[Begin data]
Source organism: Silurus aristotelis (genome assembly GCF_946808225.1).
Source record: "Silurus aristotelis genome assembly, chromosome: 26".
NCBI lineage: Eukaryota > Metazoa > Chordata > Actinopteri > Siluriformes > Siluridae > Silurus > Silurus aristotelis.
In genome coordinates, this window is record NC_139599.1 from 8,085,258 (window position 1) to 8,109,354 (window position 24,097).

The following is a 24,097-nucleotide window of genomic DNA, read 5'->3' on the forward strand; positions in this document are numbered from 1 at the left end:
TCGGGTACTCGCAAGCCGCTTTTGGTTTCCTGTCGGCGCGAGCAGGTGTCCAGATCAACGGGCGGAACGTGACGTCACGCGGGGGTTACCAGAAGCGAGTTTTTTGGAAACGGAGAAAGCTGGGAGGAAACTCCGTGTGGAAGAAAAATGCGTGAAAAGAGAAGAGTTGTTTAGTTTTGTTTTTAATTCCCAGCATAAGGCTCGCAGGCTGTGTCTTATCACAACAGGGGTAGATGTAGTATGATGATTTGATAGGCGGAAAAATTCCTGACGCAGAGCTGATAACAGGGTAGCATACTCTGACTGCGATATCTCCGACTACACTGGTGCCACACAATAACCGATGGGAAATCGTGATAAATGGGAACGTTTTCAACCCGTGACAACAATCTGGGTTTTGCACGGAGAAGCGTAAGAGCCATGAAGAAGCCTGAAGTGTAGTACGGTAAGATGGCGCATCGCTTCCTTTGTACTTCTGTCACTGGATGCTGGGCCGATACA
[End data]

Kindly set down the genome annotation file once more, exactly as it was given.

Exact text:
Source organism: Silurus aristotelis (genome assembly GCF_946808225.1).
Source record: "Silurus aristotelis genome assembly, chromosome: 26".
NCBI lineage: Eukaryota > Metazoa > Chordata > Actinopteri > Siluriformes > Siluridae > Silurus > Silurus aristotelis.
In genome coordinates, this window is record NC_139599.1 from 8,085,258 (window position 1) to 8,109,354 (window position 24,097).

The following is a 24,097-nucleotide window of genomic DNA, read 5'->3' on the forward strand; positions in this document are numbered from 1 at the left end:
TCGGGTACTCGCAAGCCGCTTTTGGTTTCCTGTCGGCGCGAGCAGGTGTCCAGATCAACGGGCGGAACGTGACGTCACGCGGGGGTTACCAGAAGCGAGTTTTTTGGAAACGGAGAAAGCTGGGAGGAAACTCCGTGTGGAAGAAAAATGCGTGAAAAGAGAAGAGTTGTTTAGTTTTGTTTTTAATTCCCAGCATAAGGCTCGCAGGCTGTGTCTTATCACAACAGGGGTAGATGTAGTATGATGATTTGATAGGCGGAAAAATTCCTGACGCAGAGCTGATAACAGGGTAGCATACTCTGACTGCGATATCTCCGACTACACTGGTGCCACACAATAACCGATGGGAAATCGTGATAAATGGGAACGTTTTCAACCCGTGACAACAATCTGGGTTTTGCACGGAGAAGCGTAAGAGCCATGAAGAAGCCTGAAGTGTAGTACGGTAAGATGGCGCATCGCTTCCTTTGTACTTCTGTCACTGGATGCTGGGCCGATACA